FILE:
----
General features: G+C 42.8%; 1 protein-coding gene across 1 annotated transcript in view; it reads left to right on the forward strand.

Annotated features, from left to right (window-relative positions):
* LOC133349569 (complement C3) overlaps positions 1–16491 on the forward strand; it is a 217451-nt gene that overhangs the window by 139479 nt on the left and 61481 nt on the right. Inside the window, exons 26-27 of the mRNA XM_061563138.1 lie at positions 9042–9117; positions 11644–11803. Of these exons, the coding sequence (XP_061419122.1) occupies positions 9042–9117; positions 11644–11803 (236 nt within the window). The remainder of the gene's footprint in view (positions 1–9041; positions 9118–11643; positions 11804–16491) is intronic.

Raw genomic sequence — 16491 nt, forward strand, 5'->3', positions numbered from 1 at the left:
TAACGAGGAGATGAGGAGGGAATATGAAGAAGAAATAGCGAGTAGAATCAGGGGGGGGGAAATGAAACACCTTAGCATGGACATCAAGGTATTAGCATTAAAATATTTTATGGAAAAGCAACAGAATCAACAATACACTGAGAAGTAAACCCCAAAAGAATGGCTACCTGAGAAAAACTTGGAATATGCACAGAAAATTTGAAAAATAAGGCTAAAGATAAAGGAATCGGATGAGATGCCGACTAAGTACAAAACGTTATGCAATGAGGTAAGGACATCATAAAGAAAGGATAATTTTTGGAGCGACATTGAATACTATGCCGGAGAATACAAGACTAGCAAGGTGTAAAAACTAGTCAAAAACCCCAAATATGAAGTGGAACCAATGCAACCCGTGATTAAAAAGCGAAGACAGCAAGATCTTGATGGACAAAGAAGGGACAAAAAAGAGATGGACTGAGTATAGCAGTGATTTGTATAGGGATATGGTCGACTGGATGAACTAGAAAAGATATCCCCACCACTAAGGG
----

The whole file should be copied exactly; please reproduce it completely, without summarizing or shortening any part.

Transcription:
General features: G+C 42.8%; 1 protein-coding gene across 1 annotated transcript in view; it reads left to right on the forward strand.

Annotated features, from left to right (window-relative positions):
* LOC133349569 (complement C3) overlaps positions 1–16491 on the forward strand; it is a 217451-nt gene that overhangs the window by 139479 nt on the left and 61481 nt on the right. Inside the window, exons 26-27 of the mRNA XM_061563138.1 lie at positions 9042–9117; positions 11644–11803. Of these exons, the coding sequence (XP_061419122.1) occupies positions 9042–9117; positions 11644–11803 (236 nt within the window). The remainder of the gene's footprint in view (positions 1–9041; positions 9118–11643; positions 11804–16491) is intronic.

Raw genomic sequence — 16491 nt, forward strand, 5'->3', positions numbered from 1 at the left:
TAACGAGGAGATGAGGAGGGAATATGAAGAAGAAATAGCGAGTAGAATCAGGGGGGGGGAAATGAAACACCTTAGCATGGACATCAAGGTATTAGCATTAAAATATTTTATGGAAAAGCAACAGAATCAACAATACACTGAGAAGTAAACCCCAAAAGAATGGCTACCTGAGAAAAACTTGGAATATGCACAGAAAATTTGAAAAATAAGGCTAAAGATAAAGGAATCGGATGAGATGCCGACTAAGTACAAAACGTTATGCAATGAGGTAAGGACATCATAAAGAAAGGATAATTTTTGGAGCGACATTGAATACTATGCCGGAGAATACAAGACTAGCAAGGTGTAAAAACTAGTCAAAAACCCCAAATATGAAGTGGAACCAATGCAACCCGTGATTAAAAAGCGAAGACAGCAAGATCTTGATGGACAAAGAAGGGACAAAAAAGAGATGGACTGAGTATAGCAGTGATTTGTATAGGGATATGGTCGACTGGATGAACTAGAAAAGATATCCCCACCACTAAGGG